A Booming endorsement

3-23-03, 7:50 p.m.

BY GEOFF HOBSON

PHOENIX, Ariz. _ The Bengals may have worked out USC quarterback Carson Palmer Friday. But one of his would-be predecessors in Cincinnati, Boomer Esiason, has been putting him through some paces the past month.

Esiason not only thinks the Bengals should take Palmer with the first pick in next month's draft, he thinks the guy wants to be there and that he has a heartland personality that fits perfectly in Cincinnati.

"This kid seems to be saying all the right things and he's got a good head on his shoulders," said Esiason Sunday as he checked into the NFL's annual meetings. "He really wants to play there and that's half the battle. My thing is, the kid seems to want to be there and I think he'll be a good pro. Not an immediate impact, but in a couple of years."

Palmer and the Bengals are one of the hot topics as the owners and coaches gather this week to probably table and delay a proposed change in the overtime, as well as another proposal that would expand the playoffs to 14 teams. With Bengals head coach Marvin Lewis showing the best poker face since Gary Cooper showed up at "High Noon," no one is quite sure if the Bengals are backing off Palmer or are about to embrace him after scouting him twice in the last two weeks.

Esiason, the Bengals' last playoff quarterback (1990) and the last Bengals' quarterback to win four starts in a month (1997), has become kind of a semi advisor in Palmer's draft cabinet. At the urging of Pete Carroll, Palmer's college coach and Esiason's coach with the Jets, Esiason spoke with Palmer about Franchise QB 101. The Bengals have turned out to be a favorite lecture.

Last month, he and wife Cheryl had dinner with Palmer and his fiancée, Shaelyn Fernandes, and the Esiasons offered a No. 1 Places Rated Almanac endorsement of Cincinnati.

"Cheryl and I have always liked the Brown family, you know that, so I think we dispelled any of those rumors," said Esiason of what are now becoming the old perceptions."You can just look at what they've done in the last three months and see that they're changing."

Esiason, now a CBS studio anchor, gazed at some of the national media holding court and said, "I don't know if you guys even realize what Marvin (Lewis) has done there. Just from

the (perception), and what he's done with his players and some of the free agents they've gotten. They've gotten some quality guys, which is really a nice thing."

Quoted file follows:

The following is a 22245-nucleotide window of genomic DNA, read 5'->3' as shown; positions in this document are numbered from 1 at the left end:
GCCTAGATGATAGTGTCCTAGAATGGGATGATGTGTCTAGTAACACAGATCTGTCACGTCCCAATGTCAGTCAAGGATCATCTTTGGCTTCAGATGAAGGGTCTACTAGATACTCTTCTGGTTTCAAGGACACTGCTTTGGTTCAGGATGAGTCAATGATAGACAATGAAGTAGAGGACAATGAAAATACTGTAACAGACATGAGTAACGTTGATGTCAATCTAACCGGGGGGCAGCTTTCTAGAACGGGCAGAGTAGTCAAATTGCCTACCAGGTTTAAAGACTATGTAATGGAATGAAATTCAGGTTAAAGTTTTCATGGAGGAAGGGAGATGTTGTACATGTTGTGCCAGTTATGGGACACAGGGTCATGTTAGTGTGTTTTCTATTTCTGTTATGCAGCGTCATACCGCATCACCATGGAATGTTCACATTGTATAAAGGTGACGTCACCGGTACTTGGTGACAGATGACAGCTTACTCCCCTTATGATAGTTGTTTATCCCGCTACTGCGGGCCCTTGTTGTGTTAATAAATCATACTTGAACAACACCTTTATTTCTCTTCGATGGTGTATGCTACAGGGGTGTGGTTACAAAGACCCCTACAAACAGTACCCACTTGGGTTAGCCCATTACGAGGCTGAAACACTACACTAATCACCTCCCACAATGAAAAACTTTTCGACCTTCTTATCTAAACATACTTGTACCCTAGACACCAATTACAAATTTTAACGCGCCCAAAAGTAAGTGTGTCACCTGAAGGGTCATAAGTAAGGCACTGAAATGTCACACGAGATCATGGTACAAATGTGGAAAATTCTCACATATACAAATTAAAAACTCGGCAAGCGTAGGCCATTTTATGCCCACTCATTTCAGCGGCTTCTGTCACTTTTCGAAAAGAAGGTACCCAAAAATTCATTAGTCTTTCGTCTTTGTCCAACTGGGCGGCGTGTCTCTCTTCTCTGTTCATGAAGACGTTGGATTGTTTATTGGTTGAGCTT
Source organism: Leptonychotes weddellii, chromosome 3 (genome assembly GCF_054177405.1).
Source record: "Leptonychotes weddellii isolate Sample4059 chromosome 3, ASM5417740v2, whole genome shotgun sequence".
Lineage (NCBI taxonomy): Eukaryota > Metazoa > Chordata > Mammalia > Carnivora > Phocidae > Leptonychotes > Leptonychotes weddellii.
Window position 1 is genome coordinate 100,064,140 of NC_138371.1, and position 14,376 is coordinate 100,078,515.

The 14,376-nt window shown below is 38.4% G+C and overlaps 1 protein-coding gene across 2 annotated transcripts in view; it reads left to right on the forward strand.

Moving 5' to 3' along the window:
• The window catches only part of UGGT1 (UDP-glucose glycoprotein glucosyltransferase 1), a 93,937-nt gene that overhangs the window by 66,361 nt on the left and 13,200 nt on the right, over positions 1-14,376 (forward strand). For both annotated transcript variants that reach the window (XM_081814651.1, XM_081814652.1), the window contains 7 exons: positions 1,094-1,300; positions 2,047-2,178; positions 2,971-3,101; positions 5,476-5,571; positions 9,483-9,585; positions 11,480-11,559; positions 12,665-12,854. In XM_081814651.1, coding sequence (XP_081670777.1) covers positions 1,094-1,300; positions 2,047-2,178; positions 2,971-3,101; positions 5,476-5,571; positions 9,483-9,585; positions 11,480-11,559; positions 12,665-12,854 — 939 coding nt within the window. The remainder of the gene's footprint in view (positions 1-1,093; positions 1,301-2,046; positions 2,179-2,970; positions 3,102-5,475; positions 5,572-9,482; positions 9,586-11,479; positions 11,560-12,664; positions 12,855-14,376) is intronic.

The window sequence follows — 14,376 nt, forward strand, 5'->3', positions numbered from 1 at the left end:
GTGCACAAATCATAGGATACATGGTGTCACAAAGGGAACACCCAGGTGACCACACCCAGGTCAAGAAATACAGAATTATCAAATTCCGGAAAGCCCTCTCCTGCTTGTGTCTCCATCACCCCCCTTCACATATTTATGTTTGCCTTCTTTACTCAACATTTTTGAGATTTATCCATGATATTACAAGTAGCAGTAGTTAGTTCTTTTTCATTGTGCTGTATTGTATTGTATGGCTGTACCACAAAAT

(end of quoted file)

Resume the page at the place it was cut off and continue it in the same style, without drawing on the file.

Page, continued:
Esiason isn't saying Palmer is a sure thing. He only has to look at the guy who was drafted in the first round in 1992 and was supposed to take his place.

"David Klingler was the greatest athlete I ever saw," Esiason said. "But unfortunately, he didn't have the right temperament. He didn't have the right heart for it all."

But Esiason thinks Palmer does. He compares the 6-6, 235-pounder more to Kerry Collins than Troy Aikman and says if they can develop Palmer as Collins developed, "there's your franchise quarterback."

Reminded that Collins had to get out of Carolina before he led the Giants to a Super Bowl, Esiason said, "he also had some internal, emotional problems and personal problems that aren't a part of Carson.

"He's really a great kid," Esiason said. "If you ask me, I would take him No. 1. But Andre Ware and David Klingler were like that, right? Can't miss."

The Bengals also like Palmer as a person. They like the fact he and Fernandes are getting married July 5, not to mention, in a ceremony befitting a Heisman Trophy winner at Pebble Beach. A source close to Palmer said he also jotted Bengals President Mike Brown a note after meeting him at the Senior Bowl.

David Dunn, Palmer's agent, knows he hit gold when Esiason entered the scene.

"The way a quarterback is, is just as important as the way a quarterback plays," Dunn said. "And that's why Boomer has been so helpful. He's seen it from so many different angles. How much tape to watch. How to conduct yourself in off-field conditions. He and Cheryl have been absolutely wonderful, and not just in talking about Cincinnati, but other aspects of the NFL."

Esiason, of course, helped make Cincinnati one of the NFL's hot spots in the late '80s. He knows the mania can be unleashed again.

He told Palmer, "You can make it a great place. If you go into it thinking negative, you bring that along with you."

Esiason senses Palmer feels like he's the No. 1 pick, and Esiason can sort of relate. Back in 1984, he thought he was a first-round pick. He fell to the second round and he's telling Palmer not to take it so hard if he falls a few spots.

"(At this stage) People are looking for reasons why not to pick you as opposed to why to pick you. I think that probably is what Cincinnati is going through a little bit now. It's just a natural thing. Everybody has warts on them."

So far, Esiason sees no scars on the Bengals' rebuilding project. Yes, he took note of the decision to give quarterback Jon Kitna his $1.6 million bonus when the league gave them discretion not to recognize the play-time incentive.

"Maybe that's $1.6 million worth of public relations they just bought that they couldn't buy anywhere else," he said. "Everybody knows they did it. It's the right thing. Now they won't be perceived as being as frugal."

Esiason has a pretty good idea how this one is going to come out. If anyone knows, he knows what a quarterback means to his old team.

"Mike really wants to have a guy back there," Esiason said. "He needs a guy back there, and Kitna is a good guy to have around teaching him."

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